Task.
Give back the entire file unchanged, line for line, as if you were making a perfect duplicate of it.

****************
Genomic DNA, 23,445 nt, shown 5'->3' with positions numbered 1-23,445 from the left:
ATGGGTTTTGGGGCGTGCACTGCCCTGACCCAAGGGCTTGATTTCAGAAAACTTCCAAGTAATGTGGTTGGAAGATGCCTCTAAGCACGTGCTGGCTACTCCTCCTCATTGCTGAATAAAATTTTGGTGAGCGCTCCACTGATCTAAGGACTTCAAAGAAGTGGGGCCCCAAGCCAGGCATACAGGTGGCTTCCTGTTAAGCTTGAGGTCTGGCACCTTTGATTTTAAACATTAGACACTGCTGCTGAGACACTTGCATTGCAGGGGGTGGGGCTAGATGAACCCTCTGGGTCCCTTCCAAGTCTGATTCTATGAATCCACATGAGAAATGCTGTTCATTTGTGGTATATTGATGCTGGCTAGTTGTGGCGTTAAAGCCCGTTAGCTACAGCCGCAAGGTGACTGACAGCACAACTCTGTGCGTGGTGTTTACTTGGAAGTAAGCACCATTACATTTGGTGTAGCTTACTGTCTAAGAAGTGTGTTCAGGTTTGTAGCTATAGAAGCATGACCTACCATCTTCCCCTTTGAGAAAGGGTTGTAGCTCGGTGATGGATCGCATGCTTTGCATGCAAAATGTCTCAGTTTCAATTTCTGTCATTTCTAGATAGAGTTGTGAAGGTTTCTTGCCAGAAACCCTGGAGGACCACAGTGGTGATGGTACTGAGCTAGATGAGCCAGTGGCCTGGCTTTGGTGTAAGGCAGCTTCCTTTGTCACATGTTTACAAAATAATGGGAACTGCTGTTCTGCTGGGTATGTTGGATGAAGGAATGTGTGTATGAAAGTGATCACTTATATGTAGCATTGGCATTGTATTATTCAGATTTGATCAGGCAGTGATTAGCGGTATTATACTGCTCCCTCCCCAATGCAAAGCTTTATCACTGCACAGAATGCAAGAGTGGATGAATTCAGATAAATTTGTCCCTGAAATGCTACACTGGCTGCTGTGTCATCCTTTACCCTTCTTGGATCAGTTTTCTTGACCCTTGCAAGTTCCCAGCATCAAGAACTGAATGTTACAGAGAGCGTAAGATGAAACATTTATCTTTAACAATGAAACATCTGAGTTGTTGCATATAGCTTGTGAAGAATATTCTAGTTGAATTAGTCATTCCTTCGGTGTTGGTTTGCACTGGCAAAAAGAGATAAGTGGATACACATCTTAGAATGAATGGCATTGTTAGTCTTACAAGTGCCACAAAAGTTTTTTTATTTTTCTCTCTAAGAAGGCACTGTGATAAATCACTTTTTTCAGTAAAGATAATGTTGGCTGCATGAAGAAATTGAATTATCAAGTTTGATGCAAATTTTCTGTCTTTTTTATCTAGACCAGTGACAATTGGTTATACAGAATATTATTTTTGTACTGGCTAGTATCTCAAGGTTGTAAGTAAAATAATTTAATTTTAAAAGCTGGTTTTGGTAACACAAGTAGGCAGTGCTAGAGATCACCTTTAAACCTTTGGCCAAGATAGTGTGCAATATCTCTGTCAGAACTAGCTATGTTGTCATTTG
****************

Genomic DNA, 23,445 nt, shown 5'->3' with positions numbered 1-23,445 from the left:
ATGGGTTTTGGGGCGTGCACTGCCCTGACCCAAGGGCTTGATTTCAGAAAACTTCCAAGTAATGTGGTTGGAAGATGCCTCTAAGCACGTGCTGGCTACTCCTCCTCATTGCTGAATAAAATTTTGGTGAGCGCTCCACTGATCTAAGGACTTCAAAGAAGTGGGGCCCCAAGCCAGGCATACAGGTGGCTTCCTGTTAAGCTTGAGGTCTGGCACCTTTGATTTTAAACATTAGACACTGCTGCTGAGACACTTGCATTGCAGGGGGTGGGGCTAGATGAACCCTCTGGGTCCCTTCCAAGTCTGATTCTATGAATCCACATGAGAAATGCTGTTCATTTGTGGTATATTGATGCTGGCTAGTTGTGGCGTTAAAGCCCGTTAGCTACAGCCGCAAGGTGACTGACAGCACAACTCTGTGCGTGGTGTTTACTTGGAAGTAAGCACCATTACATTTGGTGTAGCTTACTGTCTAAGAAGTGTGTTCAGGTTTGTAGCTATAGAAGCATGACCTACCATCTTCCCCTTTGAGAAAGGGTTGTAGCTCGGTGATGGATCGCATGCTTTGCATGCAAAATGTCTCAGTTTCAATTTCTGTCATTTCTAGATAGAGTTGTGAAGGTTTCTTGCCAGAAACCCTGGAGGACCACAGTGGTGATGGTACTGAGCTAGATGAGCCAGTGGCCTGGCTTTGGTGTAAGGCAGCTTCCTTTGTCACATGTTTACAAAATAATGGGAACTGCTGTTCTGCTGGGTATGTTGGATGAAGGAATGTGTGTATGAAAGTGATCACTTATATGTAGCATTGGCATTGTATTATTCAGATTTGATCAGGCAGTGATTAGCGGTATTATACTGCTCCCTCCCCAATGCAAAGCTTTATCACTGCACAGAATGCAAGAGTGGATGAATTCAGATAAATTTGTCCCTGAAATGCTACACTGGCTGCTGTGTCATCCTTTACCCTTCTTGGATCAGTTTTCTTGACCCTTGCAAGTTCCCAGCATCAAGAACTGAATGTTACAGAGAGCGTAAGATGAAACATTTATCTTTAACAATGAAACATCTGAGTTGTTGCATATAGCTTGTGAAGAATATTCTAGTTGAATTAGTCATTCCTTCGGTGTTGGTTTGCACTGGCAAAAAGAGATAAGTGGATACACATCTTAGAATGAATGGCATTGTTAGTCTTACAAGTGCCACAAAAGTTTTTTTATTTTTCTCTCTAAGAAGGCACTGTGATAAATCACTTTTTTCAGTAAAGATAATGTTGGCTGCATGAAGAAATTGAATTATCAAGTTTGATGCAAATTTTCTGTCTTTTTTATCTAGACCAGTGACAATTGGTTATACAGAATATTATTTTTGTACTGGCTAGTATCTCAAGGTTGTAAGTAAAATAATTTAATTTTAAAAGCTGGTTTTGGTAACACAAGTAGGCAGTGCTAGAGATCACCTTTAAACCTTTGGCCAAGATAGTGTGCAATATCTCTGTCAGAACTAGCTATGTTGTCATTTG